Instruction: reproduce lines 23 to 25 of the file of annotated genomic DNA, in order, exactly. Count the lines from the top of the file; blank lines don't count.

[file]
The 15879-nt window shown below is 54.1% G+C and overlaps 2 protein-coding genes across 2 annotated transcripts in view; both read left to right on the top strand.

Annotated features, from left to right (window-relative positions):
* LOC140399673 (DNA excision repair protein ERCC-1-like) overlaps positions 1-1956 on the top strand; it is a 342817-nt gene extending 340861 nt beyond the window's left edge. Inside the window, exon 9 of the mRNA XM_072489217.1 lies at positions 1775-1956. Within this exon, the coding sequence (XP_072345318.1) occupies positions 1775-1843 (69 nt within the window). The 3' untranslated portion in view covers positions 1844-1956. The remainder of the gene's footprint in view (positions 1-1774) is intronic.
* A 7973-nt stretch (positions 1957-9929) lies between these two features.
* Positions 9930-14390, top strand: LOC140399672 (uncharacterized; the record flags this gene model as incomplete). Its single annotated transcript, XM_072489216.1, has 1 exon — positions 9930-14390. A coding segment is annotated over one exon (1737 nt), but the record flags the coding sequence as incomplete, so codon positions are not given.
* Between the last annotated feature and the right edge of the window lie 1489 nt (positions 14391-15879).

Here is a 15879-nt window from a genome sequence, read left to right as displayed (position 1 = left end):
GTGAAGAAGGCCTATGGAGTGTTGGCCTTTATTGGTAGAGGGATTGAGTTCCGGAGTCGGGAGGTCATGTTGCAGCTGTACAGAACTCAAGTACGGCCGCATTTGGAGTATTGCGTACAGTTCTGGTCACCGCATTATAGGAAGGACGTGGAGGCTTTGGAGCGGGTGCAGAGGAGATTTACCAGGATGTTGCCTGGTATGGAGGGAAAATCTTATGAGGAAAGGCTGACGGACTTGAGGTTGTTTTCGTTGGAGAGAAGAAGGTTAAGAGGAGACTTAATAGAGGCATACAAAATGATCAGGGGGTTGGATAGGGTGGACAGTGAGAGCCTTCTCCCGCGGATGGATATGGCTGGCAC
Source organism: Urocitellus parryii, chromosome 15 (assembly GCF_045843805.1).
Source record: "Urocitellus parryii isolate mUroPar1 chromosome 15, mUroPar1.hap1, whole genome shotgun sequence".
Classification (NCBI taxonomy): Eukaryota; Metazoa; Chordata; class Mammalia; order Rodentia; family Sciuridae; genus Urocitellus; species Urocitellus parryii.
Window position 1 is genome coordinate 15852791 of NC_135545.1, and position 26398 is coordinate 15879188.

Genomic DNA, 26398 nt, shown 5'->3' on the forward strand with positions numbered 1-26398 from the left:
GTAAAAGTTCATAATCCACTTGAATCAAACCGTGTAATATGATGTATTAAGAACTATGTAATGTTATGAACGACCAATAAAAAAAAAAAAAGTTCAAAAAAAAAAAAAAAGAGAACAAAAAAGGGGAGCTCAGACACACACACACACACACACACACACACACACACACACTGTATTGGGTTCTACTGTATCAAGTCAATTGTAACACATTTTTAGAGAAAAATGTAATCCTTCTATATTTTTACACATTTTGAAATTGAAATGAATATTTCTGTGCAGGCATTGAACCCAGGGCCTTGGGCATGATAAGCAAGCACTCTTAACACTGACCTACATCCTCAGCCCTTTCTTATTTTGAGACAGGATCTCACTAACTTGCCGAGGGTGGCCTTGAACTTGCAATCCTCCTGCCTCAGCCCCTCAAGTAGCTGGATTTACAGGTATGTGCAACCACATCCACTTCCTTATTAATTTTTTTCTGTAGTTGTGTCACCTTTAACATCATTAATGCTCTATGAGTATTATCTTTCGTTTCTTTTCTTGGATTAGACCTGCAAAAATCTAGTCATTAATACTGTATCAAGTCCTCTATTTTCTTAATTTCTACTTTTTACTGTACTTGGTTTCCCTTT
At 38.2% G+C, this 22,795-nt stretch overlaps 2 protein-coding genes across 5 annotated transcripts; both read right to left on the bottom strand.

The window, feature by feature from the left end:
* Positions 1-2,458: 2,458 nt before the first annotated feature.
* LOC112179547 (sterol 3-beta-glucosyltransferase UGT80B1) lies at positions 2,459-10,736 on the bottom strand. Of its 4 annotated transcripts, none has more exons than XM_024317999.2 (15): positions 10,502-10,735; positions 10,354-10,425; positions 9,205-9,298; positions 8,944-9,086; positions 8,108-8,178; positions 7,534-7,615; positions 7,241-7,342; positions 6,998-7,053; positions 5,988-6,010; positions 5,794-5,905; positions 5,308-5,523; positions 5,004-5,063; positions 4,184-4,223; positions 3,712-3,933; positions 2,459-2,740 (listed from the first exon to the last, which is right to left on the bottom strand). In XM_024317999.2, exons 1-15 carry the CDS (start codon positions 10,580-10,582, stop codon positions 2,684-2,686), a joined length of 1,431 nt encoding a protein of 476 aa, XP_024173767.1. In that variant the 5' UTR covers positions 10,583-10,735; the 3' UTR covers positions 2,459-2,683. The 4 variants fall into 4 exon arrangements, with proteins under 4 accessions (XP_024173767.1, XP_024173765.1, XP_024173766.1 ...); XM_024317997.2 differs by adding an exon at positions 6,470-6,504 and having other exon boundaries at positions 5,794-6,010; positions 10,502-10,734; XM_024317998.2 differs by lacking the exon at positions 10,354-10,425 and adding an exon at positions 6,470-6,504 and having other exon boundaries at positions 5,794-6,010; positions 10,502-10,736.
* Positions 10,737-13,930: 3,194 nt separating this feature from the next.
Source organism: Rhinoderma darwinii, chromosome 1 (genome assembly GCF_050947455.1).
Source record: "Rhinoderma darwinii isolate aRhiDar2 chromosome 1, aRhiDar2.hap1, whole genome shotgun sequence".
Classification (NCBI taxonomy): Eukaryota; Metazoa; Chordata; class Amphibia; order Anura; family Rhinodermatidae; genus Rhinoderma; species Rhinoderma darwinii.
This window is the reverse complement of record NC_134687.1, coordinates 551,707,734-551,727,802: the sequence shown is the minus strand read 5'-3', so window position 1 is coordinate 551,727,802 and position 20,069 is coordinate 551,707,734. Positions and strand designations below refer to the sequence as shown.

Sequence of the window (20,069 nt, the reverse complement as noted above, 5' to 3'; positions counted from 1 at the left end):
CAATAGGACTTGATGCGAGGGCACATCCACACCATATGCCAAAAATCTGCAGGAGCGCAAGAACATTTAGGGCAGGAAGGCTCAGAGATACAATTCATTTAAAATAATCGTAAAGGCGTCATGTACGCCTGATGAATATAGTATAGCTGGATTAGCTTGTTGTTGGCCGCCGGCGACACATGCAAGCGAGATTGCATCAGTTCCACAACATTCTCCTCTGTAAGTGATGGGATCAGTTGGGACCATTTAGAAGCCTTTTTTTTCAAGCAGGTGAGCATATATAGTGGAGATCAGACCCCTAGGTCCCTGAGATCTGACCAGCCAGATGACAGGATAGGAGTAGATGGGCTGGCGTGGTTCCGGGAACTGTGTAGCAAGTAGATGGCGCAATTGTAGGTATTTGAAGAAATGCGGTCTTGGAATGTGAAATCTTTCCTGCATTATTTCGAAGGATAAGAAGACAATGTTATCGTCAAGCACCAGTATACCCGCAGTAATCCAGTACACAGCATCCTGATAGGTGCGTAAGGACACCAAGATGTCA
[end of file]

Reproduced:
This window is the reverse complement of record NC_134687.1, coordinates 551,707,734-551,727,802: the sequence shown is the minus strand read 5'-3', so window position 1 is coordinate 551,727,802 and position 20,069 is coordinate 551,707,734. Positions and strand designations below refer to the sequence as shown.

Sequence of the window (20,069 nt, the reverse complement as noted above, 5' to 3'; positions counted from 1 at the left end):
CAATAGGACTTGATGCGAGGGCACATCCACACCATATGCCAAAAATCTGCAGGAGCGCAAGAACATTTAGGGCAGGAAGGCTCAGAGATACAATTCATTTAAAATAATCGTAAAGGCGTCATGTACGCCTGATGAATATAGTATAGCTGGATTAGCTTGTTGTTGGCCGCCGGCGACACATGCAAGCGAGATTGCATCAGTTCCACAACATTCTCCTCTGTAAGTGATGGGATCAGTTGGGACCATTTAGAAGCCTTTTTTTTCAAGCAGGTGAGCATATATAGTGGAGATCAGACCCCTAGGTCCCTGAGATCTGACCAGCCAGATGACAGGATAGGAGTAGATGGGCTGGCGTGGTTCCGGGAACTGTGTAGCAAGTAGATGGCGCAATTGTAGGTATTTGAAGAAATGCGGTCTTGGAATGTGAAATCTTTCCTGCATTATTTCGAAGGATAAGAAGACAATGTTATCGTCAAGCACCAGTATACCCGCAGTAATCCAGTACACAGCATCCTGATAGGTGCGTAAGGACACCAAGATGTCA